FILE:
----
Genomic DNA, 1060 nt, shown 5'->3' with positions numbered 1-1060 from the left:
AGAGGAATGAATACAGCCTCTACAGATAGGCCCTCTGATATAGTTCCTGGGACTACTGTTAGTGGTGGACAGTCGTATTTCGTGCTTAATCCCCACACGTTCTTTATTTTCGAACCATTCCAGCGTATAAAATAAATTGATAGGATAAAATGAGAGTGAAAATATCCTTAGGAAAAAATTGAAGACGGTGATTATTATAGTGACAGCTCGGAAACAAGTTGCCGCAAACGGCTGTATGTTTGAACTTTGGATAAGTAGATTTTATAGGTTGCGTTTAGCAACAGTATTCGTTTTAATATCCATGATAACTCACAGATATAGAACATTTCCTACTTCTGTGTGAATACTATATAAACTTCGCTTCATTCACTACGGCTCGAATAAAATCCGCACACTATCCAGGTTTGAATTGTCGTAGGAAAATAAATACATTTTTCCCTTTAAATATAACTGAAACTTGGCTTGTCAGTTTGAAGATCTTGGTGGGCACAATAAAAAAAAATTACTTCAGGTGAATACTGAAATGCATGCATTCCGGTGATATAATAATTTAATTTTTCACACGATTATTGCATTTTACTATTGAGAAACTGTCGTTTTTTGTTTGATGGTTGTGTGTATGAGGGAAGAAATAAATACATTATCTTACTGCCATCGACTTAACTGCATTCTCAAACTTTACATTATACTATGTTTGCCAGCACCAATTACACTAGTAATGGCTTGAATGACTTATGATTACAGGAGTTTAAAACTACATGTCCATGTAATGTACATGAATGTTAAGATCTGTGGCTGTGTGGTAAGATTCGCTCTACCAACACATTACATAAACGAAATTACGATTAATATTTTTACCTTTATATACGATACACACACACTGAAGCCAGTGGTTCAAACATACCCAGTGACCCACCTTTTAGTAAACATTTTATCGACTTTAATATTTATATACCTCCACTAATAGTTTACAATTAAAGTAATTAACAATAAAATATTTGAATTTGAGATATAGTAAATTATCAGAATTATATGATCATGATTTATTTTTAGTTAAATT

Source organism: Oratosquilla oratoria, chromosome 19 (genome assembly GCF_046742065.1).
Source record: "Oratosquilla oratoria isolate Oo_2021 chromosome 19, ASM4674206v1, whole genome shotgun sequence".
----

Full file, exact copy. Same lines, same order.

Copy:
Genomic DNA, 1060 nt, shown 5'->3' with positions numbered 1-1060 from the left:
AGAGGAATGAATACAGCCTCTACAGATAGGCCCTCTGATATAGTTCCTGGGACTACTGTTAGTGGTGGACAGTCGTATTTCGTGCTTAATCCCCACACGTTCTTTATTTTCGAACCATTCCAGCGTATAAAATAAATTGATAGGATAAAATGAGAGTGAAAATATCCTTAGGAAAAAATTGAAGACGGTGATTATTATAGTGACAGCTCGGAAACAAGTTGCCGCAAACGGCTGTATGTTTGAACTTTGGATAAGTAGATTTTATAGGTTGCGTTTAGCAACAGTATTCGTTTTAATATCCATGATAACTCACAGATATAGAACATTTCCTACTTCTGTGTGAATACTATATAAACTTCGCTTCATTCACTACGGCTCGAATAAAATCCGCACACTATCCAGGTTTGAATTGTCGTAGGAAAATAAATACATTTTTCCCTTTAAATATAACTGAAACTTGGCTTGTCAGTTTGAAGATCTTGGTGGGCACAATAAAAAAAAATTACTTCAGGTGAATACTGAAATGCATGCATTCCGGTGATATAATAATTTAATTTTTCACACGATTATTGCATTTTACTATTGAGAAACTGTCGTTTTTTGTTTGATGGTTGTGTGTATGAGGGAAGAAATAAATACATTATCTTACTGCCATCGACTTAACTGCATTCTCAAACTTTACATTATACTATGTTTGCCAGCACCAATTACACTAGTAATGGCTTGAATGACTTATGATTACAGGAGTTTAAAACTACATGTCCATGTAATGTACATGAATGTTAAGATCTGTGGCTGTGTGGTAAGATTCGCTCTACCAACACATTACATAAACGAAATTACGATTAATATTTTTACCTTTATATACGATACACACACACTGAAGCCAGTGGTTCAAACATACCCAGTGACCCACCTTTTAGTAAACATTTTATCGACTTTAATATTTATATACCTCCACTAATAGTTTACAATTAAAGTAATTAACAATAAAATATTTGAATTTGAGATATAGTAAATTATCAGAATTATATGATCATGATTTATTTTTAGTTAAATT

Source organism: Oratosquilla oratoria, chromosome 19 (genome assembly GCF_046742065.1).
Source record: "Oratosquilla oratoria isolate Oo_2021 chromosome 19, ASM4674206v1, whole genome shotgun sequence".